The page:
Sue and I get some nice quality time together, even though both of us keep very busy. We got up. Sue jumped in the shower while I put the coffee to brewing. I was heading for our home office here later in the day, but because I wasn't racing to get to an office--grinding my teeth to either catch the T or leaving to sit in the parking lots that make up the highways and beltways that circle and crisscross Boston--Sue and I had time to talk and enter the day slowly.
Someone I know who is way up there in an ad agency described his job as trying to drink from a fire hose. Now he says he can't even do that. Our jobs are killing us--literally. The pressure and the anxiety that's out there is lethal. And what's funny is I have anxiety in my life, too. I worry about money, where the next paycheck, project, client is going to come from. It's not easy right now at all. But it's anxiety that I can handle because I feel in control of it. Most who have jobs right now don't feel that way, and they're going to need their paychecks to pay for their heart transplants.
I have a nurturing side. When my first-born came into the world, I wanted to stay home and take care of her, but I was the primary wager earner, which meant I was making a lot of money basically doing something I didn't want to do at a place where I didn't want to go. I finally landed a job where I could telecommute, was able to work and take care of now two kids, but the job was extraordinarily unrewarding, even worse, destructive. Living life in a way you're not meant to live it can not only destroy you, but damage the people around you.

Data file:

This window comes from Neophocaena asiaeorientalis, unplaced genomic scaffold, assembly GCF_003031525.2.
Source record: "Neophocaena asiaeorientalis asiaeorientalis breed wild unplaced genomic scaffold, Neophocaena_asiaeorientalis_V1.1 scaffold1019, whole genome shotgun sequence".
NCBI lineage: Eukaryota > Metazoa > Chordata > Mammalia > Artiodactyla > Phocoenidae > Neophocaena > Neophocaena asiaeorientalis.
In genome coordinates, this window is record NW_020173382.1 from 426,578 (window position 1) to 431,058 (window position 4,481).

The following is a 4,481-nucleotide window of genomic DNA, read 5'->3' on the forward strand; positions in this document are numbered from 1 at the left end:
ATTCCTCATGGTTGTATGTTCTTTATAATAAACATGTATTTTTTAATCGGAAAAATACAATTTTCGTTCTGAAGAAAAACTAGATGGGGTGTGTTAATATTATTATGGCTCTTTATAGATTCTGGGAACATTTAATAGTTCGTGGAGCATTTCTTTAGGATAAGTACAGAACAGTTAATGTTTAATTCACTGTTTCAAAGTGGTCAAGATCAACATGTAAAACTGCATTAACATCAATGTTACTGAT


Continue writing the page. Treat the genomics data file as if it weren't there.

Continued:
I think this American life we fell into, where both parents go off to work because they "need" two or four big,expensive cars, a big-screen television with every premium package from the cable company, a huge house filled with every finest of everything sapped our souls and damaged our families and relationships beyond repair. I'm not saying live like the Amish. I'm not saying that at all. I'm saying we need to live more simply and pay attention to what's important to a healthy life, both spiritually and physically. And more than anything that means paying better attention to our loved ones, and reducing the amount of stress that's in our lives and giving back more time so we can do whatever it is we as individuals do to feel enjoyment in our lives.
So now that I'm home, I can take better care of Sue and myself. This morning I made pancakes, and at the same time made a batch of granola. Towards noon, I took a break and went grocery shopping, came home, put together a batch of chicken soup that I can now smell simmering, and threw ingredients in the bread machine for fresh, healthy bread. Sue's got a crazy job, but it gives me a little bit of solace that I stay at home if I can work to make her life a little easier or more pleasant. And that makes me happy.